"For Sue Ellen, it was never about politics. It was always about our children," said Danny Tanoos, superintendent of the Vigo County School Corp. and an Indiana State alumnus who served on the state board of education during Reed's tenure. "During my time on the state Board of Education, I watched Sue Ellen fight for the rights of students and teachers, no matter the cause or who was attacking her."

Reed was selected for the award by the Bayh College's 13-member planning committee, which included sesquicentennial committee chair Brad Balch, dean emeritus and professor of educational leadership in the Bayh College, as well as emeriti, external stakeholders, students, graduates, faculty and staff.

Reed served as state superintendent of public instruction from 1993-2009 and played a fundamental role in major Indiana educational reform initiatives, including academic standards outlining clear and rigorous expectations for K-12 schools and the state accountability system to ensure continued improvement of Hoosier students and schools.

Reed said she was only possible to accomplish her work because everyone involved "knew there was no greater work than to have the very best system of education we could possibly offer to all of our students."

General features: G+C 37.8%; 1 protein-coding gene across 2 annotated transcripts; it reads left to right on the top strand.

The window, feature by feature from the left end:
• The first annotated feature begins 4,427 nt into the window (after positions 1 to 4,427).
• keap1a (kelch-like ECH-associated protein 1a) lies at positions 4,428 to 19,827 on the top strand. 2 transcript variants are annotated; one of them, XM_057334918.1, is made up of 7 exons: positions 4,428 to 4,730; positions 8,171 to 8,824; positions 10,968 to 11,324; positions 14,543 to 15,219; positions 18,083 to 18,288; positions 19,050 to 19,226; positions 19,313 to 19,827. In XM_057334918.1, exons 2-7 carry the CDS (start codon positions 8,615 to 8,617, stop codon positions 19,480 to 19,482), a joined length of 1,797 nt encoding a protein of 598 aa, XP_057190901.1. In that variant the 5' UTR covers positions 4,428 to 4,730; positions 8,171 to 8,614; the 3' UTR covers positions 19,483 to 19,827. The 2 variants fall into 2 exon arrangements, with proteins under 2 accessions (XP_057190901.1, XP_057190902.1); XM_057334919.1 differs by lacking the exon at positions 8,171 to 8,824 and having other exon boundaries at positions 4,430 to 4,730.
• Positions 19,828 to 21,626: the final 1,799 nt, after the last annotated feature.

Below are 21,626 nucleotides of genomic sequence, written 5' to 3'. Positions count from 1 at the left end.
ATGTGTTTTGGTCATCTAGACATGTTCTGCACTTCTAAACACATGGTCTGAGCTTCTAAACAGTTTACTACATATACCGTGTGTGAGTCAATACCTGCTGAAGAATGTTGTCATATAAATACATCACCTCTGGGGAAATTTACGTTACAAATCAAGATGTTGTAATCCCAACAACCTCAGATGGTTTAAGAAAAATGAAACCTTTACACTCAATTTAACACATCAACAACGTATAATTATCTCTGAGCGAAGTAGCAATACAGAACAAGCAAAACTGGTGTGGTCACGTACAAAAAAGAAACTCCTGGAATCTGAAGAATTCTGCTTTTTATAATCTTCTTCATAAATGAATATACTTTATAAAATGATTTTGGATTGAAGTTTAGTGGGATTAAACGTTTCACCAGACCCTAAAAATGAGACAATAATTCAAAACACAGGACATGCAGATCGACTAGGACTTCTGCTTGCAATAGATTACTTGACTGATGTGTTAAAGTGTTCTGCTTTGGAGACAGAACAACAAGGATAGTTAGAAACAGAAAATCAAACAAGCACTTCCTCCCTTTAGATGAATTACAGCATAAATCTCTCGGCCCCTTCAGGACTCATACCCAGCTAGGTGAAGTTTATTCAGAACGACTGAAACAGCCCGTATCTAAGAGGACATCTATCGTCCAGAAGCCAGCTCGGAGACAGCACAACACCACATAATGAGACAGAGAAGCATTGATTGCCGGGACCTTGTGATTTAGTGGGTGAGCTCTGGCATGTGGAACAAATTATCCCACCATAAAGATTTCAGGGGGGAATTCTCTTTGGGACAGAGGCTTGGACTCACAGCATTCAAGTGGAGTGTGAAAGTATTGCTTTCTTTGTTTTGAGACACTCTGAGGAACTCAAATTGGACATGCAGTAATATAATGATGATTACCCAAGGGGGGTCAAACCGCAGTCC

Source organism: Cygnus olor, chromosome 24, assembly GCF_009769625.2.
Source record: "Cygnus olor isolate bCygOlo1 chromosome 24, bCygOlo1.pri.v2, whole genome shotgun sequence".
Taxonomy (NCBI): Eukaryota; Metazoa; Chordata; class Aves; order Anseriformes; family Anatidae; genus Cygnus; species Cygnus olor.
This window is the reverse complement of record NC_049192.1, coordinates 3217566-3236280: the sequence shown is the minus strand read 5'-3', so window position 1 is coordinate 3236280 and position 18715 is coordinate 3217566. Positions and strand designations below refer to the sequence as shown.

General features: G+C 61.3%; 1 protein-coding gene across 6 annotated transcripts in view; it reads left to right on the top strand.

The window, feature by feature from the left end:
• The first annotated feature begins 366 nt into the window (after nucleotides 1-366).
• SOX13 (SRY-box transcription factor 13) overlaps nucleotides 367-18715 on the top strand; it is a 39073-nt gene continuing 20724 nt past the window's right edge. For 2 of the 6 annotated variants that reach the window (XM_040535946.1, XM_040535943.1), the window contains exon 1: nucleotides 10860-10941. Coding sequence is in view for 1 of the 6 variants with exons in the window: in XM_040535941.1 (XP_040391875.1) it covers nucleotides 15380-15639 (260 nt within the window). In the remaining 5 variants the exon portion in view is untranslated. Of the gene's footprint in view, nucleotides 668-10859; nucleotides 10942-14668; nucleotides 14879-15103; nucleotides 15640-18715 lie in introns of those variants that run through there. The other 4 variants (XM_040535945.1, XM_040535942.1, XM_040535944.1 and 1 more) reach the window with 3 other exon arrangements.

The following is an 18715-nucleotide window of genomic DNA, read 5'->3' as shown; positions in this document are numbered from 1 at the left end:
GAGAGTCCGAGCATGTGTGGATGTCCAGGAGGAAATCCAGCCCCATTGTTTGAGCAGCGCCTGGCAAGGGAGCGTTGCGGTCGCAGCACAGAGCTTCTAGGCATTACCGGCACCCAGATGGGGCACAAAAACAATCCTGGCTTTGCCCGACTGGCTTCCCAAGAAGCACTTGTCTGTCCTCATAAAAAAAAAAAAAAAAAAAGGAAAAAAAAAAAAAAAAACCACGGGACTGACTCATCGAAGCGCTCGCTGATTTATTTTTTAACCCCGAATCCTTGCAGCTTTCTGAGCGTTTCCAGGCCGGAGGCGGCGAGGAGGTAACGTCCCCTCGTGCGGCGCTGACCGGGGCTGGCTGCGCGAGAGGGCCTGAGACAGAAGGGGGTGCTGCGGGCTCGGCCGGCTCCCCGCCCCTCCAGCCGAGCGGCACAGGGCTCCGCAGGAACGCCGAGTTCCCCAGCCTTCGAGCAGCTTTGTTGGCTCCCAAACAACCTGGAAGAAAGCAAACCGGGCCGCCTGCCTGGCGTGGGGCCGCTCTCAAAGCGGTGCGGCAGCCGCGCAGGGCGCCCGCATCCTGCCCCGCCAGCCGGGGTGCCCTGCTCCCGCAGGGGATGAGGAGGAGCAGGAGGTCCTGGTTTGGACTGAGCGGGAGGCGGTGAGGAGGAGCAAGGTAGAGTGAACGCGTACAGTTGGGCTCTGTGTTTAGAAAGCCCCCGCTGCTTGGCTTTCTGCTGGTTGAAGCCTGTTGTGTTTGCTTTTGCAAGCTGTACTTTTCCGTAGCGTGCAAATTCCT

"We need to make education something that people aspire to and that they understand how critically important the work we do is," she said. "Let's make sure we remember how very important all that we do in our profession will be, not only to the future of our communities, but the state and also the future of our country. There is so much more work that needs to be done and when we all work together, and we don't care who gets the credit, we can do fantastic."

From its inception, the Bayh College has been about more than simply teaching to the books, though. Its emphasis on educating the whole child was highlighted by the event's keynote speaker Stacey Bess.

A recipient of the National Jefferson Award for Greatest Public Service, Bess is an advocate for the educational rights of impoverished children, especially after her first teaching experience in a small shed behind a Salt Lake City homeless shelter.

As a teacher at the School with No Name, Bess intertwined core subjects with lessons on self-worth for homeless and transient students she taught in grades K-12.

The 11-year experience was the genesis for her memoir, "Nobody Don't Love Nobody," as well as the inspiration behind the Hallmark Hall of Fame movie, "Beyond the Blackboard."

For every lesson Bess taught her students, she said she learned even greater life lessons from the children.